Databases still unpopular with some law enforcement agencies{1}

by Brian T

Software innovations and specialized training programs have granted many institutions the ability to set up their own databases for a variety of purposes. One such organization is NamUs – the National Missing and Unidentified Persons System. It was a database designed to share data and media across organization in an effort to help identify deceased persons. Unfortunately, this article discusses how the system is widely disregarded by the law enforcement agencies it was intended for.

Although I am not entirely familiar with the content of this course’s curriculum, I felt that this article has the good introductory concept of database usage. Chiefly, collections of data to be shared between individuals and organizations. The NamUs database was designed with a rating system based on the information available about the individual to be identified. I realize that this process is relatively simple compared to what databases are truly capable of, but it still proved to be a fairly efficient system. This philosophy can also be loosely tied to the newer start-up companies that have emerged recently. It all has to do with the managing data – whether it’s manipulating the management or the data itself.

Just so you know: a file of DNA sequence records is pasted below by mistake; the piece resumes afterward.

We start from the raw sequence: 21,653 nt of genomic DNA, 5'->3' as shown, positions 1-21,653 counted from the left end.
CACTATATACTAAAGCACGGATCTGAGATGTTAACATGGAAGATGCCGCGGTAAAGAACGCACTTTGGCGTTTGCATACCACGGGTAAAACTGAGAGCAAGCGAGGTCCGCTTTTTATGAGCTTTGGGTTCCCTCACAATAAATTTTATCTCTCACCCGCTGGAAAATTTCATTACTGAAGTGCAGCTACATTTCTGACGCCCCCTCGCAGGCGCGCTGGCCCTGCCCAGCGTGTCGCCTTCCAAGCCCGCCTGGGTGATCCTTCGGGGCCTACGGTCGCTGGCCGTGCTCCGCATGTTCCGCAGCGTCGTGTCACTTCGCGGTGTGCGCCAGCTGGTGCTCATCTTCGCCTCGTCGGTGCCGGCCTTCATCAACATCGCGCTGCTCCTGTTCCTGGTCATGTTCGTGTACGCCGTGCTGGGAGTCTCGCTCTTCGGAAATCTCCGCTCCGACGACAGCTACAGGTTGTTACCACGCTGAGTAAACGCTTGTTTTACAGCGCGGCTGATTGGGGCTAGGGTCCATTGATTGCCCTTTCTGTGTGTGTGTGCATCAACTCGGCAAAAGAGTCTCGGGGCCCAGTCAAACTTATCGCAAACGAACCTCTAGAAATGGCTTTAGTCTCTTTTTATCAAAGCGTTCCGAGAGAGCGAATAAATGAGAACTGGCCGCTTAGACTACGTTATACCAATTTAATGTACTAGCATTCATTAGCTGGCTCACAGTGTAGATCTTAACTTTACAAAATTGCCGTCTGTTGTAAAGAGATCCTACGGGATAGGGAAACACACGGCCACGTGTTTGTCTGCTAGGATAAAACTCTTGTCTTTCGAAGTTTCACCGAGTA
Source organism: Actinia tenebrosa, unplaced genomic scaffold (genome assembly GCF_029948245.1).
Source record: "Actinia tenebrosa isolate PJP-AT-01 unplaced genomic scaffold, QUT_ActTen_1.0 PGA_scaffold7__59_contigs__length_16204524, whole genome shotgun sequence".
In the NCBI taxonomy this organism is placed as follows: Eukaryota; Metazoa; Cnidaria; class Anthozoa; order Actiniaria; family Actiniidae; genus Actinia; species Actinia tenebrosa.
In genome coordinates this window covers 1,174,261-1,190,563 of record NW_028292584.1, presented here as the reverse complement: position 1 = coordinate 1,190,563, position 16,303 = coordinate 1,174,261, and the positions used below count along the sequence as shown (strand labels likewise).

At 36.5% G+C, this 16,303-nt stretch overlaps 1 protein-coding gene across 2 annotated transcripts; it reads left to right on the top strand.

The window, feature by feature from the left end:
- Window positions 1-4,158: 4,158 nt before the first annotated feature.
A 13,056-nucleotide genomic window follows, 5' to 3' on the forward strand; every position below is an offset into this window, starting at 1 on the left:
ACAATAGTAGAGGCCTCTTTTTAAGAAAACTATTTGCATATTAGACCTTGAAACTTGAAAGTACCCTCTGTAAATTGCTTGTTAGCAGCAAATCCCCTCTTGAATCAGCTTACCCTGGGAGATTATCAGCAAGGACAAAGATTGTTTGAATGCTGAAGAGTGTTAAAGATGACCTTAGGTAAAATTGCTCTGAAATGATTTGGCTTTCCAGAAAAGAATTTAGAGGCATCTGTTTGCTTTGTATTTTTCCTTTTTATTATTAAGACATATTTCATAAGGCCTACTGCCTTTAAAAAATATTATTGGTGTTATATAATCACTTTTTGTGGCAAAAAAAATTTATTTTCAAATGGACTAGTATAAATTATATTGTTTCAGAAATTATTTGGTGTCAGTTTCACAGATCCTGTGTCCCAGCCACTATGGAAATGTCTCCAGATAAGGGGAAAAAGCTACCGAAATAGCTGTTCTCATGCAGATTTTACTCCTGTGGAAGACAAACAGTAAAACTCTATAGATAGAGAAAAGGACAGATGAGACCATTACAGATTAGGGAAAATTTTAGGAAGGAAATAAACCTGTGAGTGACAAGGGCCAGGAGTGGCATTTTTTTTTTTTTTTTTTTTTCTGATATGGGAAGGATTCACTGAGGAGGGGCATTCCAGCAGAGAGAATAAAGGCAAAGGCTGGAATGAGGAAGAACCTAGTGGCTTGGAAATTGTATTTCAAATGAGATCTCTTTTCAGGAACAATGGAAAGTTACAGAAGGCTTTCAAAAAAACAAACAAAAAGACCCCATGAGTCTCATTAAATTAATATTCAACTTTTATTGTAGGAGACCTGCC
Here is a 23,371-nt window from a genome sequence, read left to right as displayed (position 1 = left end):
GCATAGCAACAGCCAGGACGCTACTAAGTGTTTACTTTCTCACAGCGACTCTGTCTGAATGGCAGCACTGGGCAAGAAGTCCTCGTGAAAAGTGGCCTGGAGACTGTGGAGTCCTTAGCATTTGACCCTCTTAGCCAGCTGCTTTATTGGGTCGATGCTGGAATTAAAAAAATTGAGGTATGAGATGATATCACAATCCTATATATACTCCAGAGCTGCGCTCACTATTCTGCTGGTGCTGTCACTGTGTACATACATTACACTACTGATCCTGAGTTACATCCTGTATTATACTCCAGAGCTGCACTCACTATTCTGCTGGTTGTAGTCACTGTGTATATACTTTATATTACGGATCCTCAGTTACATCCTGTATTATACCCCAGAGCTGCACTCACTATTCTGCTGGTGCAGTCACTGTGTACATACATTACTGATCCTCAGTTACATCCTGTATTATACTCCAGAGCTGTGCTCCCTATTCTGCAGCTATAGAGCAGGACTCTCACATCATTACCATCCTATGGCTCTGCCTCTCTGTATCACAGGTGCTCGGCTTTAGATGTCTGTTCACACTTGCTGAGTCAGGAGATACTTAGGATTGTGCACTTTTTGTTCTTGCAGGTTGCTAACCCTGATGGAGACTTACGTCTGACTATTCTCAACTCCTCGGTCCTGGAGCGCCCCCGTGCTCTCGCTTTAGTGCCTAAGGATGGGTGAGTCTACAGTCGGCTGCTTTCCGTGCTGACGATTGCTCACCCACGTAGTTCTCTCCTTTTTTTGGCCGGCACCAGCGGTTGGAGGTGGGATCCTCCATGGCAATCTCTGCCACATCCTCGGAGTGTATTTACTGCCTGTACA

The issue in this scenario is it’s notoriety amongst appropriate organizations. It remains a kept secret amongst agencies that should be making good use of it. It is supposed to be benefiting law enforcement to help close unsolved cases as well as to bring closure to the friends and families of victims. So it begs the question – what remedy is required? Is the lack of publicity solely to blame? Or does the process need to be simplified to attract more amateur computer users?

As I mentioned before, I know very little about databases and am hoping to learn much more throughout this quarter. So unless any of my academia associates has a good understanding as to how to properly diagnose and resolve this issue, we shall wait until the end of the quarter to formulate some decent input (and possibly some real world problem solving application!)



David, M. (n.d.). Namus missing person database goes unused by 93 percent of law enforcement. Retrieved from,2817,2361037,00.asp

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